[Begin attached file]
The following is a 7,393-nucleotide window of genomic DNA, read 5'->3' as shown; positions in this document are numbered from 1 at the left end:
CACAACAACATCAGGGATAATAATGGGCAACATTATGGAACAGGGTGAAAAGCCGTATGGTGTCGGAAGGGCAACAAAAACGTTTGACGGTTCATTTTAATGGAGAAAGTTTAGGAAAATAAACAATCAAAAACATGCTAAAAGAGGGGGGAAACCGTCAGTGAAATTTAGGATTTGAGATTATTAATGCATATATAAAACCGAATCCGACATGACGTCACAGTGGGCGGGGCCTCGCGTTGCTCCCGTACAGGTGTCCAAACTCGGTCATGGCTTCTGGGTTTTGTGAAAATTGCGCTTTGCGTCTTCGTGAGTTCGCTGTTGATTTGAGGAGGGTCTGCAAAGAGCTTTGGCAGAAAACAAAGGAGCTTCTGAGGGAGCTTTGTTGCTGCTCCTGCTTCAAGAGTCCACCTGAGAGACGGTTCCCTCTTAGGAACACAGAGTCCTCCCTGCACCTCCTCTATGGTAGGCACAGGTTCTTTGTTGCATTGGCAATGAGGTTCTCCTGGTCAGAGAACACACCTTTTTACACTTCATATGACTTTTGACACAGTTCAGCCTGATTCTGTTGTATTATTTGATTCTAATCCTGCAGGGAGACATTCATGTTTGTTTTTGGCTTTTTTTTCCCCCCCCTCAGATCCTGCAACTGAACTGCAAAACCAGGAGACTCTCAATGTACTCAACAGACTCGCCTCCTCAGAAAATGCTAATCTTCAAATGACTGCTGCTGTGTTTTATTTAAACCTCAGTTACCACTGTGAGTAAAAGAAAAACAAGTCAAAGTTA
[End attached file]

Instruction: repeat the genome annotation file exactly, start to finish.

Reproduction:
The following is a 7,393-nucleotide window of genomic DNA, read 5'->3' as shown; positions in this document are numbered from 1 at the left end:
CACAACAACATCAGGGATAATAATGGGCAACATTATGGAACAGGGTGAAAAGCCGTATGGTGTCGGAAGGGCAACAAAAACGTTTGACGGTTCATTTTAATGGAGAAAGTTTAGGAAAATAAACAATCAAAAACATGCTAAAAGAGGGGGGAAACCGTCAGTGAAATTTAGGATTTGAGATTATTAATGCATATATAAAACCGAATCCGACATGACGTCACAGTGGGCGGGGCCTCGCGTTGCTCCCGTACAGGTGTCCAAACTCGGTCATGGCTTCTGGGTTTTGTGAAAATTGCGCTTTGCGTCTTCGTGAGTTCGCTGTTGATTTGAGGAGGGTCTGCAAAGAGCTTTGGCAGAAAACAAAGGAGCTTCTGAGGGAGCTTTGTTGCTGCTCCTGCTTCAAGAGTCCACCTGAGAGACGGTTCCCTCTTAGGAACACAGAGTCCTCCCTGCACCTCCTCTATGGTAGGCACAGGTTCTTTGTTGCATTGGCAATGAGGTTCTCCTGGTCAGAGAACACACCTTTTTACACTTCATATGACTTTTGACACAGTTCAGCCTGATTCTGTTGTATTATTTGATTCTAATCCTGCAGGGAGACATTCATGTTTGTTTTTGGCTTTTTTTTCCCCCCCCTCAGATCCTGCAACTGAACTGCAAAACCAGGAGACTCTCAATGTACTCAACAGACTCGCCTCCTCAGAAAATGCTAATCTTCAAATGACTGCTGCTGTGTTTTATTTAAACCTCAGTTACCACTGTGAGTAAAAGAAAAACAAGTCAAAGTTA